"This is not one of those cases where we can say, 'If only they'd paid attention to economic principles,'" said David Victor, an associate professor of political science at Stanford University, during the panel. Indeed, he says in an interview, the Clinton administration, if anything, paid too much attention to economic questions - to designing the nuts and bolts of the treaty's carbon-trading mechanisms - and not enough to the political difficulties of creating an enforceable international agreement that a sufficient number of countries would be willing to join.

Now environmental economists are mulling what to do next. The rough consensus of 1997 seems very far away. Some scholars are calling for Kyoto to be revamped in various ways; others say it would be better to scrap the treaty and aim instead for a patchwork of smaller, less ambitious agreements. The question is whether any version of Kyoto will survive political wrangling, and whether anything less will have the muscle to halt global warming.

Credits for Keeping Clean

The heart of the Kyoto Protocol - the element that most closely reflects economists' thinking - is the "cap and trade" mechanism. In general the treaty requires participating countries to reduce their emissions below the levels they produced in 1990. (The exact targets were painfully negotiated and vary by country: Japan, for example, agreed to cut emissions by 6 percent, and the European Union by 8 percent.) But the participating countries are not rigidly bound by their targets; if need be, they are permitted to trade emissions credits. If Japan performs even better than its Kyoto target but Europe comes up short, Europe can meet its obligations by buying credits from Japan.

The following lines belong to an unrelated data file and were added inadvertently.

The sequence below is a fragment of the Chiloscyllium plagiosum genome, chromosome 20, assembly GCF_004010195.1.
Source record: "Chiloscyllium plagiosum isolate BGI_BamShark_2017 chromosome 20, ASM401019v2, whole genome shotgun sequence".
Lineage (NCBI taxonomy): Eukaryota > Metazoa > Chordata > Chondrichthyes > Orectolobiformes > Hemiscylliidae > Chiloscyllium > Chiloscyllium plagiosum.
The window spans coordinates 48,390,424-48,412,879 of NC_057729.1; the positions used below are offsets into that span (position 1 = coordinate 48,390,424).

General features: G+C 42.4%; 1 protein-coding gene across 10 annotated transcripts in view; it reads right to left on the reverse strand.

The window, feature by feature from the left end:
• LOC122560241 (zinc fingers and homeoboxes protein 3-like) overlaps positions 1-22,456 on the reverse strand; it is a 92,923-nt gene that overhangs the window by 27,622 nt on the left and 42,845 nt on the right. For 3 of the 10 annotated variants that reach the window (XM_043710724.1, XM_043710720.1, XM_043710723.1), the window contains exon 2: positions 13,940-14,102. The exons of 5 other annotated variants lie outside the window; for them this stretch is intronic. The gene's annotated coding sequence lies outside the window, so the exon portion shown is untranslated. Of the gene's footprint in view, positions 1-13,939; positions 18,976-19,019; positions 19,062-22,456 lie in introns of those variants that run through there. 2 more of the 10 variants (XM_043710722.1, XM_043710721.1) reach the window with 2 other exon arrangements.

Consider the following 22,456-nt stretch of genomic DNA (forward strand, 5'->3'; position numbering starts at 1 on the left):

Such a system, according to virtually all environmental economists, is vastly more efficient than a treaty that sets caps but does not allow trading. And it seemed to build on an encouraging precedent: When the United States sought to reduce sulfur-dioxide emissions in 1990, Congress set up a cap-and-trade mechanism that allows polluting companies to trade credits.

That program is widely regarded as a great success (although some scholars argue that the emissions plummeted during the 1990s for reasons unrelated to the trading scheme).

Skeptics now say a domestic sulfur-dioxide-trading program is a very different animal from an international carbon-trading program. In the sulfur case, a specific and finite set of smokestacks releases the pollutant; with carbon, the culprits include coal-burning electricity plants, miscellaneous factories, and the car in your driveway. "With sulfur markets," says Scott Barrett, a professor of environmental economics at the Johns Hopkins University's Paul H. Nitze School of Advanced International Studies, "you've got the total quantity of permits decided by Congress. Congress sets a fine for noncompliance. You've got technologies that provide real-time data on emissions, and those technologies are extremely accurate."

In a 2002 paper, Mr. Barrett argued that Kyoto's enforcement mechanisms are absurd on their face. If a participating country fails to meet its target during the treaty's first phase (2008-12), it must reduce its emissions by an extra 30 percent during the second phase (2013-17). But the basic targets for that second period have not yet been negotiated.